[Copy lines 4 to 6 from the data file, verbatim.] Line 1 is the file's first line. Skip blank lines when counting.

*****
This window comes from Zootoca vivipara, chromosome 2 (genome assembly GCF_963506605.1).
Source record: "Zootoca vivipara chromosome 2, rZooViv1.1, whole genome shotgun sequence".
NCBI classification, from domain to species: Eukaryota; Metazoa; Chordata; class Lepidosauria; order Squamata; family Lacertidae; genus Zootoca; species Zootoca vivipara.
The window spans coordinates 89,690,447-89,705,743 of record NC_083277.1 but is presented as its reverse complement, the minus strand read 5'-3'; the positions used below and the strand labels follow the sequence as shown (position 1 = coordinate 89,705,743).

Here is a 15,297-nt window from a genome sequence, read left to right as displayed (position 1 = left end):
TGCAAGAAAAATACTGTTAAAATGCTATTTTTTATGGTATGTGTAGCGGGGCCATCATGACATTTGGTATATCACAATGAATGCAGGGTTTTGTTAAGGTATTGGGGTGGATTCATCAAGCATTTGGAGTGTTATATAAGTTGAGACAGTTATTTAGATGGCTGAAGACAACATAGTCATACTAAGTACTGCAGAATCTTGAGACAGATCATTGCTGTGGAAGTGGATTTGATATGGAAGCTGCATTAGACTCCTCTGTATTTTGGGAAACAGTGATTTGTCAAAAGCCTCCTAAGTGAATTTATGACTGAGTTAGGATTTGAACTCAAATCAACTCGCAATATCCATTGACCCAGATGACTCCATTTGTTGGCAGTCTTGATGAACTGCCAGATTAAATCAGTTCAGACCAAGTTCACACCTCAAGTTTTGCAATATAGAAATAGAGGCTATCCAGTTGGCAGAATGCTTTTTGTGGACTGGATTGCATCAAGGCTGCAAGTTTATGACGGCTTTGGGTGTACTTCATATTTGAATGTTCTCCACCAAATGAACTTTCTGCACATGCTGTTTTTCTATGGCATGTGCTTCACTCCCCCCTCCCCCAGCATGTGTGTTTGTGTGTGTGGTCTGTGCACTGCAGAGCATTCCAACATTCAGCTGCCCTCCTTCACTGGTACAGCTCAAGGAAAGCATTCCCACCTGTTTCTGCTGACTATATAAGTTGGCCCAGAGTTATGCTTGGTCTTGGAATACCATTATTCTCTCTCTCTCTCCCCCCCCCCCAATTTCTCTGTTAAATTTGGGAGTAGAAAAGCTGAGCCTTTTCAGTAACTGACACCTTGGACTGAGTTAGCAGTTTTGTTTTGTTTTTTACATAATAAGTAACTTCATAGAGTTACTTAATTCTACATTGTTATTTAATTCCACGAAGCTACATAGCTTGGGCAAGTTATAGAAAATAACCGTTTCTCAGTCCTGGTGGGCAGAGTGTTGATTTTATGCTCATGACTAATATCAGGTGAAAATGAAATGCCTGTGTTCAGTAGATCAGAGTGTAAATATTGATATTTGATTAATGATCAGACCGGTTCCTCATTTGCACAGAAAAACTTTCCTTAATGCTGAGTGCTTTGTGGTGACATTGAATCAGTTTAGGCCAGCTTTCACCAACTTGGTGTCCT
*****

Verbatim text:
The window spans coordinates 89,690,447-89,705,743 of record NC_083277.1 but is presented as its reverse complement, the minus strand read 5'-3'; the positions used below and the strand labels follow the sequence as shown (position 1 = coordinate 89,705,743).

Here is a 15,297-nt window from a genome sequence, read left to right as displayed (position 1 = left end):
TGCAAGAAAAATACTGTTAAAATGCTATTTTTTATGGTATGTGTAGCGGGGCCATCATGACATTTGGTATATCACAATGAATGCAGGGTTTTGTTAAGGTATTGGGGTGGATTCATCAAGCATTTGGAGTGTTATATAAGTTGAGACAGTTATTTAGATGGCTGAAGACAACATAGTCATACTAAGTACTGCAGAATCTTGAGACAGATCATTGCTGTGGAAGTGGATTTGATATGGAAGCTGCATTAGACTCCTCTGTATTTTGGGAAACAGTGATTTGTCAAAAGCCTCCTAAGTGAATTTATGACTGAGTTAGGATTTGAACTCAAATCAACTCGCAATATCCATTGACCCAGATGACTCCATTTGTTGGCAGTCTTGATGAACTGCCAGATTAAATCAGTTCAGACCAAGTTCACACCTCAAGTTTTGCAATATAGAAATAGAGGCTATCCAGTTGGCAGAATGCTTTTTGTGGACTGGATTGCATCAAGGCTGCAAGTTTATGACGGCTTTGGGTGTACTTCATATTTGAATGTTCTCCACCAAATGAACTTTCTGCACATGCTGTTTTTCTATGGCATGTGCTTCACTCCCCCCTCCCCCAGCATGTGTGTTTGTGTGTGTGGTCTGTGCACTGCAGAGCATTCCAACATTCAGCTGCCCTCCTTCACTGGTACAGCTCAAGGAAAGCATTCCCACCTGTTTCTGCTGACTATATAAGTTGGCCCAGAGTTATGCTTGGTCTTGGAATACCATTATTCTCTCTCTCTCTCCCCCCCCCCCAATTTCTCTGTTAAATTTGGGAGTAGAAAAGCTGAGCCTTTTCAGTAACTGACACCTTGGACTGAGTTAGCAGTTTTGTTTTGTTTTTTACATAATAAGTAACTTCATAGAGTTACTTAATTCTACATTGTTATTTAATTCCACGAAGCTACATAGCTTGGGCAAGTTATAGAAAATAACCGTTTCTCAGTCCTGGTGGGCAGAGTGTTGATTTTATGCTCATGACTAATATCAGGTGAAAATGAAATGCCTGTGTTCAGTAGATCAGAGTGTAAATATTGATATTTGATTAATGATCAGACCGGTTCCTCATTTGCACAGAAAAACTTTCCTTAATGCTGAGTGCTTTGTGGTGACATTGAATCAGTTTAGGCCAGCTTTCACCAACTTGGTGTCCT